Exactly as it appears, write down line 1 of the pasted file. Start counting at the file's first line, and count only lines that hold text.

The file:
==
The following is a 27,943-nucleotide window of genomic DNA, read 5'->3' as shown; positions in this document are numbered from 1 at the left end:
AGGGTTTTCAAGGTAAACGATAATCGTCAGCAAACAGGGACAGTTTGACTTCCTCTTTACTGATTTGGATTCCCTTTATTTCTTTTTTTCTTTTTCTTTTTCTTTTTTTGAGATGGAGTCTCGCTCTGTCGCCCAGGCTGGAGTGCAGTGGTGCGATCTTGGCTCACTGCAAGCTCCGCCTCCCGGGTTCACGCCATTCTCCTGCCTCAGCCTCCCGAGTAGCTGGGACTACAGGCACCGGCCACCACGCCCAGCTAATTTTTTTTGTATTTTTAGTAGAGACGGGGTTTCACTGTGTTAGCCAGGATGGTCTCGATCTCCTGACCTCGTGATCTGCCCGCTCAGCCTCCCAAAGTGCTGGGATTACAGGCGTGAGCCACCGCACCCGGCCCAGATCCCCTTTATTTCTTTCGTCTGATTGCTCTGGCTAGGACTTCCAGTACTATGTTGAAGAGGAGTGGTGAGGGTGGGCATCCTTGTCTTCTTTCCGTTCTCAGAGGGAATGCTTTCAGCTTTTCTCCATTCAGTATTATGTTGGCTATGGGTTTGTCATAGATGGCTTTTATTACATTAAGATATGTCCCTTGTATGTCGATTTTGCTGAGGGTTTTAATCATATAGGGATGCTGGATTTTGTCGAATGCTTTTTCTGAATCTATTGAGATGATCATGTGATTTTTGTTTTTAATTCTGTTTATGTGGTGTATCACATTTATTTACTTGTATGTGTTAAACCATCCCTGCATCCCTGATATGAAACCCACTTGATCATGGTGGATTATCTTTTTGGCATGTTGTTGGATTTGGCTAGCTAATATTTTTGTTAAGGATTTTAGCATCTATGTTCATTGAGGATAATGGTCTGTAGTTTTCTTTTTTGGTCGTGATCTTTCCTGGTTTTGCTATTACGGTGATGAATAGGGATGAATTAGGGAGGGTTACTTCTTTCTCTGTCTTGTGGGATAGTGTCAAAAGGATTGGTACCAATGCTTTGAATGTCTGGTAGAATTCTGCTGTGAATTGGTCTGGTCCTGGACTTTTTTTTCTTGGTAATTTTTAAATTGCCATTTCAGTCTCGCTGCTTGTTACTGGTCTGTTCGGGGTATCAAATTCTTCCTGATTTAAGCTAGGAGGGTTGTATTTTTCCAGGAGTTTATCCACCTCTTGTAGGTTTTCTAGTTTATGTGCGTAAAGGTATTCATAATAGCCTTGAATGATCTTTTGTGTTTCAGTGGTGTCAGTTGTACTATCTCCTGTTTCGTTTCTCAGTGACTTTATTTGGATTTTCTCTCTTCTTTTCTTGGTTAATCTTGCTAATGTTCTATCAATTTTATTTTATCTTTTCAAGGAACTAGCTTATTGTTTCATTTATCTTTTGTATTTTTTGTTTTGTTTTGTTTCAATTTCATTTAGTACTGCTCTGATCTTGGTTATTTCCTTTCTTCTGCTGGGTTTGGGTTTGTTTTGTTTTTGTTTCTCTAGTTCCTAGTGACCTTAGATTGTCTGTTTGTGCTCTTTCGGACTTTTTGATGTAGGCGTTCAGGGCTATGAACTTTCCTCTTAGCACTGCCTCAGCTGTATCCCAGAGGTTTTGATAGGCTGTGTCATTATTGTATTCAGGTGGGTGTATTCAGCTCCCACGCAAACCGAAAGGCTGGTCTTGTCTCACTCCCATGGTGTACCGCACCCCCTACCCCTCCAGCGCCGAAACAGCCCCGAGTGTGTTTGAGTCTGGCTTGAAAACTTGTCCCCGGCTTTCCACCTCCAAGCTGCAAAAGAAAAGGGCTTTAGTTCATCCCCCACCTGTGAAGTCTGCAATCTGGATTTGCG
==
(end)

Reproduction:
The following is a 27,943-nucleotide window of genomic DNA, read 5'->3' as shown; positions in this document are numbered from 1 at the left end: